La Virgen de la Caridad continues to inspire various forms of art to this day
Futurama Art Galleries will host its 7th annual La Virgen de la Caridad (Our Lady of Charity) collective exhibition from September 2 to 10. This has been a long-time tradition in Little Havana, where Cubans come together to honor their Afro-Cuban deity, Ochun or Cachita.
The reception of the event is on September 8, since this date marks the feast day of Our Lady of Charity. More details about the event and its symbolic history are below.
About La Virgen de la Caridad (Our Lady of Charity)
On September 24, 1915, Our Lady of Charity of El Cobre was named Patron Saint of Cuba. As a representative of the Cuban Liberation Army veterans, Major General Jesús Rabí petitioned that the Virgin of La Caridad del Cobre should be elevated to sainthood by the Catholic Church.
Caridad, also known as La Virgen, Cachita, Nuestra Señora, Ochun (Yoruba tradition), and Our Lady of Charity (English), is a household name among Catholics and Afro-Cubans. She serves as a guardian of peace and protection and has been integrally linked to the country’s culture for over 400 years.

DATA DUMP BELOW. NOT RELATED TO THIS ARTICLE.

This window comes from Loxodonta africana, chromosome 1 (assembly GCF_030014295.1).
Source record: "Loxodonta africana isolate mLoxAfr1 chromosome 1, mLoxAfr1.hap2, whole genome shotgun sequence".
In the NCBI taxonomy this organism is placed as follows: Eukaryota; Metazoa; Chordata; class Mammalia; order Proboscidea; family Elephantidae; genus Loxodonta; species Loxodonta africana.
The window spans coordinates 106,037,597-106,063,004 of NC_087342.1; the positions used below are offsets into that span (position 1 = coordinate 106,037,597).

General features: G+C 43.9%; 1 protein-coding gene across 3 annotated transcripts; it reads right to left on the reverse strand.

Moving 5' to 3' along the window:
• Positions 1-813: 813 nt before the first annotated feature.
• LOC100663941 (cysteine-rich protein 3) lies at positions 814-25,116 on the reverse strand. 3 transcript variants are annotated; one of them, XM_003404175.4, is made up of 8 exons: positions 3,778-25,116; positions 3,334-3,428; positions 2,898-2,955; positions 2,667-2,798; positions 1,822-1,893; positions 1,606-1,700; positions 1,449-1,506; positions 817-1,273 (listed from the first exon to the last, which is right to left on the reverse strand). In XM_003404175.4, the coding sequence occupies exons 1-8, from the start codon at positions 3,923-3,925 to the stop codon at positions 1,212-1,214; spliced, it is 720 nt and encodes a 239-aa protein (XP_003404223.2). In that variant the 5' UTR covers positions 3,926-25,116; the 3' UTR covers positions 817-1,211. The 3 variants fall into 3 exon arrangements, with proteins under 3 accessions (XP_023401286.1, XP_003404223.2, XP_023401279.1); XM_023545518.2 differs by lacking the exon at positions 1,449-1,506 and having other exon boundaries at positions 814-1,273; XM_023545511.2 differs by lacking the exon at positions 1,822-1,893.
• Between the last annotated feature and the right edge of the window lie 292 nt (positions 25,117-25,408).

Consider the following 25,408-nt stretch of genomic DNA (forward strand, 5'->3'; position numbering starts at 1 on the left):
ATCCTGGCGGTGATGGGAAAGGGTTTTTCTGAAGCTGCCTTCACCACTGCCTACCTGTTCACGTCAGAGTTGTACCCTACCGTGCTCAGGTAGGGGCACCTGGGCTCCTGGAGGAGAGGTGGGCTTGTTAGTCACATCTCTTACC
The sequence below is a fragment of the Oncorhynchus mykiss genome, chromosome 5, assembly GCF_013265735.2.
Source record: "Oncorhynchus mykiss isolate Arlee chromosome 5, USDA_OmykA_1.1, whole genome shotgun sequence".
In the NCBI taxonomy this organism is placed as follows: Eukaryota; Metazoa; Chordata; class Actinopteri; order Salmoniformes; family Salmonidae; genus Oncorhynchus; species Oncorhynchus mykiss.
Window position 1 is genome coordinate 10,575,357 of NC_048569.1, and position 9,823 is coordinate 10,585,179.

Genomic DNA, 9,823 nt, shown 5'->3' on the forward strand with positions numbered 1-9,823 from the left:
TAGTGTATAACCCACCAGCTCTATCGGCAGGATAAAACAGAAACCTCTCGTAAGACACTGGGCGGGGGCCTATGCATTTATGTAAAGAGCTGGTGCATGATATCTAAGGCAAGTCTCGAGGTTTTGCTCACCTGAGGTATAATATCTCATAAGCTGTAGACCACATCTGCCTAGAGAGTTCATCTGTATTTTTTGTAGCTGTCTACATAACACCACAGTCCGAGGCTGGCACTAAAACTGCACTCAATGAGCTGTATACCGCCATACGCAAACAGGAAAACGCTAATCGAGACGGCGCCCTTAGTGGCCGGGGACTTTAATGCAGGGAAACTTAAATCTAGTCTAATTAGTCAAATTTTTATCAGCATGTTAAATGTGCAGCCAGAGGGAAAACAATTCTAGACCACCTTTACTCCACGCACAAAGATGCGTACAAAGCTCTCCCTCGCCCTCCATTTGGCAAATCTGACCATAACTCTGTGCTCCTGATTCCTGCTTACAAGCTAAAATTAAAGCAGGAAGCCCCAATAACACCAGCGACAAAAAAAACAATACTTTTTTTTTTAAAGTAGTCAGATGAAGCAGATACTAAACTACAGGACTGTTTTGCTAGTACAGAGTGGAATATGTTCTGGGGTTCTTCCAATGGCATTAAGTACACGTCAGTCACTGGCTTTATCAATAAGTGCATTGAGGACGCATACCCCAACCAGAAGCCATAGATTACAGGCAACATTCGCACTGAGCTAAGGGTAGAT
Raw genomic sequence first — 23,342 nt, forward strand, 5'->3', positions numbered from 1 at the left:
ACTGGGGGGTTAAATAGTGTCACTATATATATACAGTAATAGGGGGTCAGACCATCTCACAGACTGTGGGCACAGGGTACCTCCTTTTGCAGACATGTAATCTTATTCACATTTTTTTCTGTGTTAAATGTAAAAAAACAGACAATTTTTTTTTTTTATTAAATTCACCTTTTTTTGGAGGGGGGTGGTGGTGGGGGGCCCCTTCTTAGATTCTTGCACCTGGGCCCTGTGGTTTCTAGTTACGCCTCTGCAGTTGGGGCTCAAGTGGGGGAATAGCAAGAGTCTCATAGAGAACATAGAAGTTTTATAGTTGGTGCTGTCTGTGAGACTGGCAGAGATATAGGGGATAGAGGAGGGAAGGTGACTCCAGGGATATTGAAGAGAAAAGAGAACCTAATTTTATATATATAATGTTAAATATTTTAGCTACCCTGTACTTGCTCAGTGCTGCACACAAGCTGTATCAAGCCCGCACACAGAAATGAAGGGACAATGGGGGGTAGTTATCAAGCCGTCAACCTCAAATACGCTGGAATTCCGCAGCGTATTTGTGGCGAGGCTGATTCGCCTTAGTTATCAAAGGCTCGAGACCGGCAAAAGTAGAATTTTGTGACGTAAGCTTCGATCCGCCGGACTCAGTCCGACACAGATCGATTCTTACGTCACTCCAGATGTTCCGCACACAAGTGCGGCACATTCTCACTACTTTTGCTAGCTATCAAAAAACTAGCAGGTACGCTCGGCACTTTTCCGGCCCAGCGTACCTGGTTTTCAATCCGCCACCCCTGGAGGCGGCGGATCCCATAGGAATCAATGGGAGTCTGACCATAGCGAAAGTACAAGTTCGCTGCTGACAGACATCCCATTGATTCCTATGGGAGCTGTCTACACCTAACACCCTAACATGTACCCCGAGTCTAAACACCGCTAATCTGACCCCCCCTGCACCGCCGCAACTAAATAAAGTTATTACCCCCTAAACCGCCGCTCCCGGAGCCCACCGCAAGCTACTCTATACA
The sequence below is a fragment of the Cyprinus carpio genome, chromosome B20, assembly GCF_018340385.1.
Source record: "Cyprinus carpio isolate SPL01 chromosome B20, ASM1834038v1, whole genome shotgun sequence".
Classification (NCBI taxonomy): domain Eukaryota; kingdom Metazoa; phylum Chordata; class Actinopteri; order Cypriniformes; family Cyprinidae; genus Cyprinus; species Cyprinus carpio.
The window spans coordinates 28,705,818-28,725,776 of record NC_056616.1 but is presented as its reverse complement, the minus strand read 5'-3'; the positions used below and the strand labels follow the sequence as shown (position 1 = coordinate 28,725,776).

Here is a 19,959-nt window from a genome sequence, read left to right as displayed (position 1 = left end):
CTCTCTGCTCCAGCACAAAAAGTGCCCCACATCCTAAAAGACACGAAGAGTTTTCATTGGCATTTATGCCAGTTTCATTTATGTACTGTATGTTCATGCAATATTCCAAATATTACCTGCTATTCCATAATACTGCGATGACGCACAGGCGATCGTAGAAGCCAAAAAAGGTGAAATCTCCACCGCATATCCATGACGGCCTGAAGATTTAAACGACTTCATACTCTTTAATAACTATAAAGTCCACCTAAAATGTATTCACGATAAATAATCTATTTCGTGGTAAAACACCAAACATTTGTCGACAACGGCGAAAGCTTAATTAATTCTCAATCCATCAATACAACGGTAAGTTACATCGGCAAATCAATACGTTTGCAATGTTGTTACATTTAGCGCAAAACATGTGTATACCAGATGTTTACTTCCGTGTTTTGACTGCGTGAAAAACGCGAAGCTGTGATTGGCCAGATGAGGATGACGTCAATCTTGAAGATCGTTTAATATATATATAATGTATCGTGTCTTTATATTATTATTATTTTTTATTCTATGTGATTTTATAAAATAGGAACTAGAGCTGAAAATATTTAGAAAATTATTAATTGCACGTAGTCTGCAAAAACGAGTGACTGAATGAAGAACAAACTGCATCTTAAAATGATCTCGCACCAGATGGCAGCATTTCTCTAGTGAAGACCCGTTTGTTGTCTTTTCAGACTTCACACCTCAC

Today, sacred stature of la Virgen de la Caridad is not just religious but also a subject of contemporary art. Cachita is the African goddess of motherly affection, womanly strength, sensuality, and the beauty of dark skin.
How she is being celebrated today
It has been over 400 years since three Cuban farmers were stranded in a three-day storm in the Bay of Nipe off Cuba when a vision of the Virgin Mary first appeared to them. The farmers were praying for calm and longing for hope after the storm, and just as the storm subsided, something floated toward them. It was a completely dry statue depicting the Virgin Mary, bearing the message, “Yo Soy La Virgen de la Caridad,” which means “I am the Virgin of Charity.”
This image of Our Lady of Charity is still prominent in the works of Cuban artists today. They paint portraits depicting her shimmering gold lamé gown, as shown above. She holds Jesus in her right arm and a gold cross in her left.
Futurama Art Galleries is known for hosting multicultural experiences and exhibits where they bring local artists together and celebrate their work. For more information, please visit Futurama Art Galleries 1637 Calle 8.